It was a nice, relaxing ride up the river to our stop, with some interesting scenes along the way:
We got off the ferry and made our way to our first destination, Wat Pho--or Temple of the Reclining Buddha. Right at the pier there is a market, so of course we strolled through:
There were some VERY interesting food stalls--but thankfully it wasn't time for lunch yet:
As my dear friend Brenda once said "Never Pass Porcelain", so when we saw the sign for toilets, we thought we'd better go. Oh, boy! Here's the drill: Roll pant legs up to keep them dry, hold nose, try not to touch anything, hurry but don't fall over, don't miss the hole, and get out of there as fast as you can--then use hand sanitizer. Whew!
David said I looked absolutely horrified when I came out! I did survive, but vowed to not drink anything for the rest of the day! (But of course I drank a lot of water, because one must stay hydrated in this heat.)
On our way to Wat Pho we walked through yet another market, this one had lots of dried fish. Sure wish I had "smell-a-blog" feature so I could share the entire experience with you--it was quite fragrant!
Finally we arrived at Wat Pho, paid our very small entrance fee of 100 Thai baht (about $3 each) and made our way to the Temple of the Reclining Buddha. Wat Pho is Thailand's oldest and largets temple, and was build in the 16th century by Rama I. This temple is an active and working temple, and on the grounds there are many monks, a school for children, and also Thailand's most highly regarded school of massage. Here are a few pics of the area around the temple:
Wat Pho is beautifully landscaped:
These are called chedis, and are built to honor a king or important person. They are decorated with very intricate porcelain mosaic, and have relics sealed in the base:
After removing our shoes for the first of MANY times today, we stepped into the temple. The Reclining Buddha is made of brick and plaster and cover with gold leaf, and it's huge; 151 feet long, and 50 feet high. It was impossible to get the whole Buddha in one picture, but here are some shots:
Here we are:
The feet were very interesting, especially the back of the feet, which are inlaid with mother-of-pearl:
We walked all the way around, admiring this great Buddha from every angle. Here's the back of the head:
After putting our shoes back on, it was time to make our way to the Grand Palace. It was past lunch time, so we set off to try to find a restaurant for a sit down lunch, as we needed to rest our feet and have a cold drink. It's hot a muggy today!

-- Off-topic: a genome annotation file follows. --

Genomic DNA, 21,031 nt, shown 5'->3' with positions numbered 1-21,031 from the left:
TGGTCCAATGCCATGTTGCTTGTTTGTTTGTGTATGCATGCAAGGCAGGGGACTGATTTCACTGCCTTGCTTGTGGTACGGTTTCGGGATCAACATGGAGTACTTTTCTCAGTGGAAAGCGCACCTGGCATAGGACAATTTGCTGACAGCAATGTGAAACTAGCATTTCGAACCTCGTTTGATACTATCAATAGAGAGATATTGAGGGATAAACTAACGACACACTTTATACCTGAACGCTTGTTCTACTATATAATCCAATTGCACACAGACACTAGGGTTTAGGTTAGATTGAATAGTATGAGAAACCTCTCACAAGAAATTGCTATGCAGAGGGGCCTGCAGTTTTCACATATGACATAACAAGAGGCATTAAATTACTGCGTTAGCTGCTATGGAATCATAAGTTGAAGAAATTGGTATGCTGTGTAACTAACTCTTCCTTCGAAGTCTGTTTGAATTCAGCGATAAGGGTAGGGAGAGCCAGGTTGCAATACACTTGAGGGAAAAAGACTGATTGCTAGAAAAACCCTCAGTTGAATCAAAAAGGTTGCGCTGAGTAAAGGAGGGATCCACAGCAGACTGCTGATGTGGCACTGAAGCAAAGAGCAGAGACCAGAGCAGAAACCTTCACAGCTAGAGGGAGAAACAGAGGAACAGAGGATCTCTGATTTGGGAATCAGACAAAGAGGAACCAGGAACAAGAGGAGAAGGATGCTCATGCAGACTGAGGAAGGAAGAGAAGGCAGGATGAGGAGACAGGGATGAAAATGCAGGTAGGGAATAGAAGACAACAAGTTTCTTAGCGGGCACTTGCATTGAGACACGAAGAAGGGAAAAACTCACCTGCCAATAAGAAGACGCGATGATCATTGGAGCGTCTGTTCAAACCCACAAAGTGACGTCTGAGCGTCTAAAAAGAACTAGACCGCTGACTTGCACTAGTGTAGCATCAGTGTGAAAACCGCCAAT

After lots of looking, and passing up many street food and market vendors, we saw a sign for a restaurant overlooking the river. We sat on the terrace with a nice view of the river, and enjoyed our lunch of fresh spring rolls, calamari, pad thai and ice cold drinks--very refreshing iced tea for me and a nice cold Singh Hai for David. A quick stop to use their "facilities" (thankfully not quite the adventure I had this morning at the market!) and we were off to explore the Grand Palace and the Royal Monastery of the Emerald Buddha.
The Grand Palace was built in 1784 by King Rama I, and has been home to several royal families, although no king has lived here since the early 1900's. The complex is comprised of many temples, several chedis, various throne halls and a scripture library. It is landscaped and manicured to perfection:
This is a very large gold chedi:
We spent about 2 hours exploring the Grand Palace and it's many treasures. It was a perfect way to spend a hot, sunny and muggy afternoon in Bangkok.
It's time to catch the ferry back to the heart of the city, so we strolled along the sidewalks, shopping along the way. The streets are lined with tiny shops and vendor carts, selling everything you could imagine, even a new set of teeth, if you want! Gee--I guess you'd just pick the ones you like best:
I passed up the dentures and partials, but did find some interesting old Thai coins for my SIL Sherry--I know she'll turn them into a wonderful piece of jewelry! Here I am, bargaining for those coins:
After a long wait for our return ferry, we hopped on board and enjoyed another relaxing ride down the Chao Phraya river. A quick trip on the Sky Train, and we're back to our hotel. We had a relaxing drink on their terrace bar, headed up to our room for a quick change before dinner.
Our dinner plans for the evening were interesting--we ate at a restaurant called "Cabbages and Condoms"! An odd and not especially appetizing name for a restaurant, to say the least! But of course there is a story behind the name. The proceeds from this restaurant go to educate and encourage young Thai people to use birth control, as the average poor Thai family has 7 children! The founder of the restaurant felt that birth control should be as common and available to the people as "cabbages are in the market"--hence the name "Cabbages and Condoms". "Cabbages and Condoms" really is a lovely place; a beautiful twinkling garden setting with light fixtures and several decorations made of condoms in many colors! All very tastefully done--really it's not tacky at all. The menu is huge, and we had a delicious meal of pork satay, steamed chicken and onion dumplings, deep fried soft shell crab in a curry stir-fry and a chicken and kale stir fry dish. Each dish was nicely presented, the service was very attentive, and with the live Thai pong lang (Traditional Thai "zylophone type" instrument) playing in the background it was a lovely, relaxing evening. Here we are at "Cabbages and Condoms":
A nice stroll back to our hotel, and we were ready for bed. It had been a L-A-R-G-E day in Bangkok!
Saturday in Bangkok: Chatuchak Market--with over 9,000 stalls! Yes, you read that right: nine thousand stalls. Stay tuned!